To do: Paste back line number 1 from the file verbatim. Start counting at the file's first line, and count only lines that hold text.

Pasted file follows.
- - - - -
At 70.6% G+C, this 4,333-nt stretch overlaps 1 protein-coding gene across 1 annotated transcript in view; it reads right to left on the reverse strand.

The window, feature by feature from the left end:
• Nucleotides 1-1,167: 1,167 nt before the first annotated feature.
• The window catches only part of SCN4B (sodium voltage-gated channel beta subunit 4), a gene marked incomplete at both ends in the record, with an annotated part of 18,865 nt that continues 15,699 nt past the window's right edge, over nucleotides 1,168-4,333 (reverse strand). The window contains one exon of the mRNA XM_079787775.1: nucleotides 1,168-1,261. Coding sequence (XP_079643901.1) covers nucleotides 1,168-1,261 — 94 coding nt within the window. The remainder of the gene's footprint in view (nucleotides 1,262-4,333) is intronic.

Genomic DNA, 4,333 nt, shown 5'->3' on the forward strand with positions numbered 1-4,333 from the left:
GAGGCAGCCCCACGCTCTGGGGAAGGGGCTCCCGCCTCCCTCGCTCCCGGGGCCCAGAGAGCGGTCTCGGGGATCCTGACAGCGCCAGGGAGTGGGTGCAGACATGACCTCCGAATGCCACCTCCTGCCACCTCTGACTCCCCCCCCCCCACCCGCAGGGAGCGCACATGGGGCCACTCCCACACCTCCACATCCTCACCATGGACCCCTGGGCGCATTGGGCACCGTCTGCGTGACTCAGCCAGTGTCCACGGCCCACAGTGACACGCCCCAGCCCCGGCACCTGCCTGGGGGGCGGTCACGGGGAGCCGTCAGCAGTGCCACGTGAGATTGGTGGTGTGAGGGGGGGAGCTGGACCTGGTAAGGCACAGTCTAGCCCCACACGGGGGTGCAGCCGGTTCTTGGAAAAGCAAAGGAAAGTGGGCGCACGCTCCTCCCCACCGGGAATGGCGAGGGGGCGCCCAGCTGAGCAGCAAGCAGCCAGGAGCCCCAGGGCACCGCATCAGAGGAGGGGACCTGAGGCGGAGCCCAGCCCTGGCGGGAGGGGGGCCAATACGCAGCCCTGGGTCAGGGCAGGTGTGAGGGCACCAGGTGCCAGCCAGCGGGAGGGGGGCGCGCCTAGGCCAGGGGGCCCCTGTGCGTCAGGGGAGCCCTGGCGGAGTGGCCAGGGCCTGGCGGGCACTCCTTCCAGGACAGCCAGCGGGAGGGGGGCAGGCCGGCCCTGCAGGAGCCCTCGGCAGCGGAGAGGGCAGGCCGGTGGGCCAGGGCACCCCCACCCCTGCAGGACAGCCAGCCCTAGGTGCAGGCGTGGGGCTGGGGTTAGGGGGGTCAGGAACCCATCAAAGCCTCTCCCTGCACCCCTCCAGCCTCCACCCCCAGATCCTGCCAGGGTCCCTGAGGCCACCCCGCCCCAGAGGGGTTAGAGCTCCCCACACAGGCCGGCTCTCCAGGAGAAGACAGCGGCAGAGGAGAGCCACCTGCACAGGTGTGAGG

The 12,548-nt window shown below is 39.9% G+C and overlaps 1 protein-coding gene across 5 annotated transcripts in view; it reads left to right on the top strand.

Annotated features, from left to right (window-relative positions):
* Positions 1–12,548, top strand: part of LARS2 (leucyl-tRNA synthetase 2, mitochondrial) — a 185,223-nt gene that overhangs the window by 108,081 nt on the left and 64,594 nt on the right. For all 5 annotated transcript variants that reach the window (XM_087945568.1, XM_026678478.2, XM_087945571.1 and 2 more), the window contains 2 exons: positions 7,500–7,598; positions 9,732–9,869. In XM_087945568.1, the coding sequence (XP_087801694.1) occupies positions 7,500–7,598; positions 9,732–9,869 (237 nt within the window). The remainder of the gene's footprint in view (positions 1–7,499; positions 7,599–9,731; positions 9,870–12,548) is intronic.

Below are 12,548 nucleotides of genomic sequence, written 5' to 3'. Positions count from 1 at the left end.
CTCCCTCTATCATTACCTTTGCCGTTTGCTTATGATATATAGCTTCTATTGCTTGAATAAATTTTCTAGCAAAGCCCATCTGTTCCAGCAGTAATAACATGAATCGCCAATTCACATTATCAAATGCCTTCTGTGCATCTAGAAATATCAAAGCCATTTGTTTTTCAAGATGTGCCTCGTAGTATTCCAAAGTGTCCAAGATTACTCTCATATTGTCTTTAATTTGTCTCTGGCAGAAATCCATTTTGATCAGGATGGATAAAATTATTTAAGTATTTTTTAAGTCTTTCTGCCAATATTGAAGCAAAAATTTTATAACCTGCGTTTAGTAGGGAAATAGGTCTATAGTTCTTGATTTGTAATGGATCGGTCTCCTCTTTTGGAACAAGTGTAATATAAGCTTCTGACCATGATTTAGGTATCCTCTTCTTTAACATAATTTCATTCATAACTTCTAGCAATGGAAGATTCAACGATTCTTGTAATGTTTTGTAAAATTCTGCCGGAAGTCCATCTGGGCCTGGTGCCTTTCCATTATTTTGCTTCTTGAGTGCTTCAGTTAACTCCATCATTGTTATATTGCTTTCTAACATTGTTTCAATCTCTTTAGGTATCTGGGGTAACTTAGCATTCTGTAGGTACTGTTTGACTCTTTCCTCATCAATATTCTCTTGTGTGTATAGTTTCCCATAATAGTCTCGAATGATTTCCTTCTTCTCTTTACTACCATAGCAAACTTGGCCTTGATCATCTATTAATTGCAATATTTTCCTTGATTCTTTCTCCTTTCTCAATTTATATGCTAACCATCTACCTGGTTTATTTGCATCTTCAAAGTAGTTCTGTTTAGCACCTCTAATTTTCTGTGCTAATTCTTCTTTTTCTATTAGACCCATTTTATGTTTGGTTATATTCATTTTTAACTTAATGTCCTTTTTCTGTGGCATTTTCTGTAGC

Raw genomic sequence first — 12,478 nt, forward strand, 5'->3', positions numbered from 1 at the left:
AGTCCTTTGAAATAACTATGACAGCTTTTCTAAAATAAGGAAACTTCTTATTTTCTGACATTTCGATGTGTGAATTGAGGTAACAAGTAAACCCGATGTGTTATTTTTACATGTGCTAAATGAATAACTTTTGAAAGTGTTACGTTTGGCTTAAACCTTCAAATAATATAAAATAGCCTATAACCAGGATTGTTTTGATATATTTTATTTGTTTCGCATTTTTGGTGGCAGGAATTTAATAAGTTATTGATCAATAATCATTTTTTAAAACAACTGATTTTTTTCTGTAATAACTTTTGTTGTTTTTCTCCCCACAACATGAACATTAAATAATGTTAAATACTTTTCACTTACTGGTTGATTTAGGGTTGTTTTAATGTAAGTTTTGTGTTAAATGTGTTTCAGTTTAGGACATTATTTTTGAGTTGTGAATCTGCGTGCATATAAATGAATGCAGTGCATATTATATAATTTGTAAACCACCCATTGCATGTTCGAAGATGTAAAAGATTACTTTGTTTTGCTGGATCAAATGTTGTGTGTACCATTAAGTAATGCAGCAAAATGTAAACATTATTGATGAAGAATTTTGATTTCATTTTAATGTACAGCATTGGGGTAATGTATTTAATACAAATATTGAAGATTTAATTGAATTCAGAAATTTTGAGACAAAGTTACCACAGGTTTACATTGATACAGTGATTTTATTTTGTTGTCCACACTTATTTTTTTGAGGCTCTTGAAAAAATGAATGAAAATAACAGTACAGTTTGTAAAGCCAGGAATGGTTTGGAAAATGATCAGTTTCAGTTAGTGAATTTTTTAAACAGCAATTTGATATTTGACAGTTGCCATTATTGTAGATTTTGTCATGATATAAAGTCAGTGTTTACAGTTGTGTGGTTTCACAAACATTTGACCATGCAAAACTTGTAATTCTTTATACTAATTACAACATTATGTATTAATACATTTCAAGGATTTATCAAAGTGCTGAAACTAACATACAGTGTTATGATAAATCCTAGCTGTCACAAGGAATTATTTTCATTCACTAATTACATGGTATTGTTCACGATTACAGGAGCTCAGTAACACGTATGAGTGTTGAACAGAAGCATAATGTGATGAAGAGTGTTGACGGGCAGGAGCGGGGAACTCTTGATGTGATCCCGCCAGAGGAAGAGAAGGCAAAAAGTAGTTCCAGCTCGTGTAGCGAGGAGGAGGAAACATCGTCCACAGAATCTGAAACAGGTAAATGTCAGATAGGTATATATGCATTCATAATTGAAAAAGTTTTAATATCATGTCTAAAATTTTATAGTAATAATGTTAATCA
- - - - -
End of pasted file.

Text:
At 70.6% G+C, this 4,333-nt stretch overlaps 1 protein-coding gene across 1 annotated transcript in view; it reads right to left on the reverse strand.